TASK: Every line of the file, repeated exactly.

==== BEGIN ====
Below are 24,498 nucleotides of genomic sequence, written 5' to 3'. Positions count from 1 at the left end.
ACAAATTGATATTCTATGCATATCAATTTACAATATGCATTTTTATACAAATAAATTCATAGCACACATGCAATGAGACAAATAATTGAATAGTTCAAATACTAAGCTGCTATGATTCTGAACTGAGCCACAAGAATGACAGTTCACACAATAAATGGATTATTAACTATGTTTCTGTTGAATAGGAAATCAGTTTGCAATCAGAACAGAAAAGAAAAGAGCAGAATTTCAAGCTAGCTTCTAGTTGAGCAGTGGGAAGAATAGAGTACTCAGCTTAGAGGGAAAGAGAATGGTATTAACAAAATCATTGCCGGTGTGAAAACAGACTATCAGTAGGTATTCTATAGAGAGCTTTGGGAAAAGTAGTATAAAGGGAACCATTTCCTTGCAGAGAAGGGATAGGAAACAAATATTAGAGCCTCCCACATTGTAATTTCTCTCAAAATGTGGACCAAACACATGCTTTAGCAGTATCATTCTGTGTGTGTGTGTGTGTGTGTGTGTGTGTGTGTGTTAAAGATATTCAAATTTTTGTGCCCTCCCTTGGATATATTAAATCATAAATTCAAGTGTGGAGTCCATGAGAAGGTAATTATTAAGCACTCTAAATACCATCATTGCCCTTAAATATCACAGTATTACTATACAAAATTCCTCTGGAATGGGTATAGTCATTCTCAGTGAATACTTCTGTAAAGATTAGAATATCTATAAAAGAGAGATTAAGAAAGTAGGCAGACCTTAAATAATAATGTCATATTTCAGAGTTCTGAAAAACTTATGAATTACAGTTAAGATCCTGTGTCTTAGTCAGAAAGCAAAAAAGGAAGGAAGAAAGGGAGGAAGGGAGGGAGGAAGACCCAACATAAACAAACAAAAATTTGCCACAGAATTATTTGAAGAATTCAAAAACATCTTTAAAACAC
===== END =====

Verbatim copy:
Below are 24,498 nucleotides of genomic sequence, written 5' to 3'. Positions count from 1 at the left end.
ACAAATTGATATTCTATGCATATCAATTTACAATATGCATTTTTATACAAATAAATTCATAGCACACATGCAATGAGACAAATAATTGAATAGTTCAAATACTAAGCTGCTATGATTCTGAACTGAGCCACAAGAATGACAGTTCACACAATAAATGGATTATTAACTATGTTTCTGTTGAATAGGAAATCAGTTTGCAATCAGAACAGAAAAGAAAAGAGCAGAATTTCAAGCTAGCTTCTAGTTGAGCAGTGGGAAGAATAGAGTACTCAGCTTAGAGGGAAAGAGAATGGTATTAACAAAATCATTGCCGGTGTGAAAACAGACTATCAGTAGGTATTCTATAGAGAGCTTTGGGAAAAGTAGTATAAAGGGAACCATTTCCTTGCAGAGAAGGGATAGGAAACAAATATTAGAGCCTCCCACATTGTAATTTCTCTCAAAATGTGGACCAAACACATGCTTTAGCAGTATCATTCTGTGTGTGTGTGTGTGTGTGTGTGTGTGTGTGTGTTAAAGATATTCAAATTTTTGTGCCCTCCCTTGGATATATTAAATCATAAATTCAAGTGTGGAGTCCATGAGAAGGTAATTATTAAGCACTCTAAATACCATCATTGCCCTTAAATATCACAGTATTACTATACAAAATTCCTCTGGAATGGGTATAGTCATTCTCAGTGAATACTTCTGTAAAGATTAGAATATCTATAAAAGAGAGATTAAGAAAGTAGGCAGACCTTAAATAATAATGTCATATTTCAGAGTTCTGAAAAACTTATGAATTACAGTTAAGATCCTGTGTCTTAGTCAGAAAGCAAAAAAGGAAGGAAGAAAGGGAGGAAGGGAGGGAGGAAGACCCAACATAAACAAACAAAAATTTGCCACAGAATTATTTGAAGAATTCAAAAACATCTTTAAAACAC